Stop Telling Bruce Wayne To Spend His Money On Social Programs
We asked readers to pick out something that bugs them about Batman stories. Plenty of complaints came in about Batman's voice, Batman's eyeliner, and Batman's nipples (with only Craig Z., a man of culture, complaining that the Bat nipples went away). Another answer came up again and again. "Batman could fight more crime and do more good by using his billions to make Gotham a better place, instead of just beating up everyone that goes nuts there," said Rich D.
"Wayne has seemingly infinite money and could literally end poverty," said Mike H. As Jenevieve P.D. put it, "He spends millions on bat toys to beat up poor people, when he could use his vast wealth to make everyone in Gotham City better." Matt M. angled his take on taxes: "Bruce Wayne could prevent far more crime paying taxes that support social services than beating up mentally ill people with military prototype armaments."
Dedicated comic fans have spent time considering that idea, and the reality is a little different from what a lot of people think.
A sum that's an absurd fortune for one man proves surprisingly small when spent on the wider public. Respected nerds estimate Bruce Wayne's net worth at around $10 billion. Gotham is based on New York City (it's a little bigger actually), a city with an annual budget of $100 billion. So if Wayne could convert his entire fortune into cash—something heirs to corporations can't actually do—and spent it all on Gotham, he'd boost city spending by ... well, by some, but not by all that much, and not for long.
Of course, he might have more luck by taking just a portion of his wealth and spending it more narrowly on the programs he considers most important. Except, that's what Bruce Wayne already does.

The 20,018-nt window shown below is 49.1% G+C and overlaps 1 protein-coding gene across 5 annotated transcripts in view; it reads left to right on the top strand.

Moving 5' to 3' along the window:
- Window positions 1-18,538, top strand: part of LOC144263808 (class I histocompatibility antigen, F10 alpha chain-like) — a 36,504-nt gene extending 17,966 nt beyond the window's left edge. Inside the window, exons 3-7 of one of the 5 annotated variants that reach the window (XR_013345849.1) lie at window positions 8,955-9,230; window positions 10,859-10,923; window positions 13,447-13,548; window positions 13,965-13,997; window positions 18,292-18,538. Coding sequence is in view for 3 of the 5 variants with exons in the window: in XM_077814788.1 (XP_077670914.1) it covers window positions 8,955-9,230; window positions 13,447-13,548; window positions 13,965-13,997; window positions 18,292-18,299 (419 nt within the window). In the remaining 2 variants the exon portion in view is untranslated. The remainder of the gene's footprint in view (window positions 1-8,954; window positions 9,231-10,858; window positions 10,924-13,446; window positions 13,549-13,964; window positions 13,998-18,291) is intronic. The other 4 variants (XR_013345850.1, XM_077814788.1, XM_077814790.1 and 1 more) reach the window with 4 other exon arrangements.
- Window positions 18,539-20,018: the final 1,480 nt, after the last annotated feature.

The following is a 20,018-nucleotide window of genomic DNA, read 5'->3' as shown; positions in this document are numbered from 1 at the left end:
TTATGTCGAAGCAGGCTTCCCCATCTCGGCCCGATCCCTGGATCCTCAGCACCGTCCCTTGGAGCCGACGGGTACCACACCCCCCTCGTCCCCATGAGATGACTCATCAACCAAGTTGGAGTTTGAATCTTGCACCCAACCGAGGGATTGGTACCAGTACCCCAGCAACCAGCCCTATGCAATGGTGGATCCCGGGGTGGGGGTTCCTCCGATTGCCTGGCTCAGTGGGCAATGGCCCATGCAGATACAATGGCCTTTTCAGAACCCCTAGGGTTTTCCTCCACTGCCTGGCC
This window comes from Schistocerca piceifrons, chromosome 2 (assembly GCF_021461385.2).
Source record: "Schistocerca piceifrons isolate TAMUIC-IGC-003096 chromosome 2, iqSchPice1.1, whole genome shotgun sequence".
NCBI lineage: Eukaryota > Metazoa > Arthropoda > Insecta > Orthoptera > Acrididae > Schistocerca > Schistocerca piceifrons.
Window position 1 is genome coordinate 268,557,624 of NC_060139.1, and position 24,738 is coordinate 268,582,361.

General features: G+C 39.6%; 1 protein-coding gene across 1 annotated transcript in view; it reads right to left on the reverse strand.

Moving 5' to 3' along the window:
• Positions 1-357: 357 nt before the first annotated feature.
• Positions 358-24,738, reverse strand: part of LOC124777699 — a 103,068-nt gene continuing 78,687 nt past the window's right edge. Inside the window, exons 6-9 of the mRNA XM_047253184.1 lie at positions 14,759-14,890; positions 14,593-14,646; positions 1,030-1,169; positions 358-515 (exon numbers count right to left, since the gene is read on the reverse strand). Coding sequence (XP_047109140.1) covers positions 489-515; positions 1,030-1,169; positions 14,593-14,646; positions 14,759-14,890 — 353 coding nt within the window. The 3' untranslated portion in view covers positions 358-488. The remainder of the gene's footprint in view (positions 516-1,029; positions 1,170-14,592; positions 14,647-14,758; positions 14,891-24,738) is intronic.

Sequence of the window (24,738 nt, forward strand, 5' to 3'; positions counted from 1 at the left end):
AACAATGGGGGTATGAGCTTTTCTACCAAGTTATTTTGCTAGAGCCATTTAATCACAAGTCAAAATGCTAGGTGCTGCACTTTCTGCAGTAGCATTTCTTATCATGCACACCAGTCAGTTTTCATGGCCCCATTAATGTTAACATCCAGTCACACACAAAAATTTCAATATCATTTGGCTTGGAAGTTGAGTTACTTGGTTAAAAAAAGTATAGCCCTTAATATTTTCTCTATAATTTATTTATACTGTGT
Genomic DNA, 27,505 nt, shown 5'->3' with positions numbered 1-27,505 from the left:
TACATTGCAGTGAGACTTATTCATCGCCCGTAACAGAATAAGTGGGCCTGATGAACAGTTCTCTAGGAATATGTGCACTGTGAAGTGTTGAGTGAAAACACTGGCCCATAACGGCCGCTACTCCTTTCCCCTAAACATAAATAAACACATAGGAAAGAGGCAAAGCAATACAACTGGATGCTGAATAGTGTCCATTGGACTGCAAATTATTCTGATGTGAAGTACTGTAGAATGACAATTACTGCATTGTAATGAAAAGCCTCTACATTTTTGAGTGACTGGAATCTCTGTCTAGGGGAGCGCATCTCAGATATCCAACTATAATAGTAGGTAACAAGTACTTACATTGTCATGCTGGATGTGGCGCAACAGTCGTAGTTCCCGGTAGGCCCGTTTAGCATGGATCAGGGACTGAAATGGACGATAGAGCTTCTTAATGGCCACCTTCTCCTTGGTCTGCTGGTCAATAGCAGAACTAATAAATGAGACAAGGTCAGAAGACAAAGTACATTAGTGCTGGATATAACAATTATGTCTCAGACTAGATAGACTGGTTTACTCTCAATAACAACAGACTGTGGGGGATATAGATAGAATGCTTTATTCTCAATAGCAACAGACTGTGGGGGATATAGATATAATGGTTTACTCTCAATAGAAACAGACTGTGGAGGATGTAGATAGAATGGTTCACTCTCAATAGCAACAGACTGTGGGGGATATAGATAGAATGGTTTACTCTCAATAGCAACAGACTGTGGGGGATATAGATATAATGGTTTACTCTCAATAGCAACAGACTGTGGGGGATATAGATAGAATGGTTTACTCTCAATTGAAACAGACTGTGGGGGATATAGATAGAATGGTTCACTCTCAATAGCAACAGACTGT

That's a large part of his character. His "cover story" as a society man has him funding social causes, constantly. One Twitter account, TheBat_Family, has been collecting hundreds of examples of this. Wayne builds mental health facilities, city infrastructure, and housing for the homeless. He funds legal services, youth services, medical care, child care, education, and emergency relief. He sponsors immigrants and refugees, artists and ex-cons. He also hires current criminals to give them an alternative to crime, backs other people's businesses, and pays for property damage caused by supervillains—and by Batman.
You don't need to read comics to learn of Wayne's philanthropy. Even in the movies, we see the Wayne family building cheap public transportation, Bruce backing honorable politicians, and the Wayne Foundation funding orphanages (till it runs out of money). Unfortunately, good works can only go so far when your city's targeted by multiple secret societies and an ancient curse.
However, maybe those readers of ours weren't actually suggesting how to fix the movies but instead hinting at what real-life billionaires should be doing. It's a bit like the common complaint that, instead of building robots, Tony Stark should work at sharing his arc energy with the world. That complaint persists, even though, in the last Spider-Man movie, we learned he already did that. They just never devoted a whole film to the process because it went off without a hitch.
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Top image: Warner Bros.